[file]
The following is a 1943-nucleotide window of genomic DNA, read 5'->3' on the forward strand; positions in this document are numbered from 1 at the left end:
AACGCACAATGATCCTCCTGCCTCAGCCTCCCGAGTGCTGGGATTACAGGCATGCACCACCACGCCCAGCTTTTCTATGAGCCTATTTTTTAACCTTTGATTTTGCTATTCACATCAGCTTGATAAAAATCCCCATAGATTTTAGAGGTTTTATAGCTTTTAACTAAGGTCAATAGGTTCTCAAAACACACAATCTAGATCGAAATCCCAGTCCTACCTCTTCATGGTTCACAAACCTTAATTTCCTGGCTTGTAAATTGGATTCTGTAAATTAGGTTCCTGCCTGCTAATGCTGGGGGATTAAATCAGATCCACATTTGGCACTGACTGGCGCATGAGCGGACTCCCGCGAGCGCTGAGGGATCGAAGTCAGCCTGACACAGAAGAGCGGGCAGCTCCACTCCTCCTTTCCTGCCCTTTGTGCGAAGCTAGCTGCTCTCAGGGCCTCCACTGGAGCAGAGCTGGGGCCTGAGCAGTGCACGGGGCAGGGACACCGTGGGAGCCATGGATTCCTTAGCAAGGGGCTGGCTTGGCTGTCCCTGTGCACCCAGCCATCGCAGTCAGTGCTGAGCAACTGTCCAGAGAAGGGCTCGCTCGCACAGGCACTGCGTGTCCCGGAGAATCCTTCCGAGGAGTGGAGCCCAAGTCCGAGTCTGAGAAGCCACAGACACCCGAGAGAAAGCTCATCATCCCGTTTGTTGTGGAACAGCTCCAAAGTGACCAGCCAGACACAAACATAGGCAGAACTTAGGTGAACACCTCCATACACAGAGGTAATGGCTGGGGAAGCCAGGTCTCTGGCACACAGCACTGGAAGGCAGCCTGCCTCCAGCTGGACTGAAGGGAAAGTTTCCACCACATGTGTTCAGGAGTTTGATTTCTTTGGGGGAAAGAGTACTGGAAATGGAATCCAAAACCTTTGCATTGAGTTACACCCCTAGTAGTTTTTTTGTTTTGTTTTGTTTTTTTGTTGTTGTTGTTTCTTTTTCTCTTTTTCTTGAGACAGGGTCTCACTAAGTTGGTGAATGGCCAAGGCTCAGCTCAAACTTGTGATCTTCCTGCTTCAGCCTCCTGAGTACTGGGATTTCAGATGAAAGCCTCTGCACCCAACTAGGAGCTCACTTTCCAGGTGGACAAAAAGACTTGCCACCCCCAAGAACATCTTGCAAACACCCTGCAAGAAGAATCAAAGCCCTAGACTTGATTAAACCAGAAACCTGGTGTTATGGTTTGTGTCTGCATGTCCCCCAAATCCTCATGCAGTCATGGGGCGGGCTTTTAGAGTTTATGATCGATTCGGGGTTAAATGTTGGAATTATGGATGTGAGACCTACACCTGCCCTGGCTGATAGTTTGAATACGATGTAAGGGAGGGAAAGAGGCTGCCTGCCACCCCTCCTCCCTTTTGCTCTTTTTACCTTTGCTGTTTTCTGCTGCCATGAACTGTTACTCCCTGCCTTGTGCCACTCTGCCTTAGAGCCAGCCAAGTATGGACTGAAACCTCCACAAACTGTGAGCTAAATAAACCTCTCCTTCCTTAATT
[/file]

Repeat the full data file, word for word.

The following is a 1943-nucleotide window of genomic DNA, read 5'->3' on the forward strand; positions in this document are numbered from 1 at the left end:
AACGCACAATGATCCTCCTGCCTCAGCCTCCCGAGTGCTGGGATTACAGGCATGCACCACCACGCCCAGCTTTTCTATGAGCCTATTTTTTAACCTTTGATTTTGCTATTCACATCAGCTTGATAAAAATCCCCATAGATTTTAGAGGTTTTATAGCTTTTAACTAAGGTCAATAGGTTCTCAAAACACACAATCTAGATCGAAATCCCAGTCCTACCTCTTCATGGTTCACAAACCTTAATTTCCTGGCTTGTAAATTGGATTCTGTAAATTAGGTTCCTGCCTGCTAATGCTGGGGGATTAAATCAGATCCACATTTGGCACTGACTGGCGCATGAGCGGACTCCCGCGAGCGCTGAGGGATCGAAGTCAGCCTGACACAGAAGAGCGGGCAGCTCCACTCCTCCTTTCCTGCCCTTTGTGCGAAGCTAGCTGCTCTCAGGGCCTCCACTGGAGCAGAGCTGGGGCCTGAGCAGTGCACGGGGCAGGGACACCGTGGGAGCCATGGATTCCTTAGCAAGGGGCTGGCTTGGCTGTCCCTGTGCACCCAGCCATCGCAGTCAGTGCTGAGCAACTGTCCAGAGAAGGGCTCGCTCGCACAGGCACTGCGTGTCCCGGAGAATCCTTCCGAGGAGTGGAGCCCAAGTCCGAGTCTGAGAAGCCACAGACACCCGAGAGAAAGCTCATCATCCCGTTTGTTGTGGAACAGCTCCAAAGTGACCAGCCAGACACAAACATAGGCAGAACTTAGGTGAACACCTCCATACACAGAGGTAATGGCTGGGGAAGCCAGGTCTCTGGCACACAGCACTGGAAGGCAGCCTGCCTCCAGCTGGACTGAAGGGAAAGTTTCCACCACATGTGTTCAGGAGTTTGATTTCTTTGGGGGAAAGAGTACTGGAAATGGAATCCAAAACCTTTGCATTGAGTTACACCCCTAGTAGTTTTTTTGTTTTGTTTTGTTTTTTTGTTGTTGTTGTTTCTTTTTCTCTTTTTCTTGAGACAGGGTCTCACTAAGTTGGTGAATGGCCAAGGCTCAGCTCAAACTTGTGATCTTCCTGCTTCAGCCTCCTGAGTACTGGGATTTCAGATGAAAGCCTCTGCACCCAACTAGGAGCTCACTTTCCAGGTGGACAAAAAGACTTGCCACCCCCAAGAACATCTTGCAAACACCCTGCAAGAAGAATCAAAGCCCTAGACTTGATTAAACCAGAAACCTGGTGTTATGGTTTGTGTCTGCATGTCCCCCAAATCCTCATGCAGTCATGGGGCGGGCTTTTAGAGTTTATGATCGATTCGGGGTTAAATGTTGGAATTATGGATGTGAGACCTACACCTGCCCTGGCTGATAGTTTGAATACGATGTAAGGGAGGGAAAGAGGCTGCCTGCCACCCCTCCTCCCTTTTGCTCTTTTTACCTTTGCTGTTTTCTGCTGCCATGAACTGTTACTCCCTGCCTTGTGCCACTCTGCCTTAGAGCCAGCCAAGTATGGACTGAAACCTCCACAAACTGTGAGCTAAATAAACCTCTCCTTCCTTAATT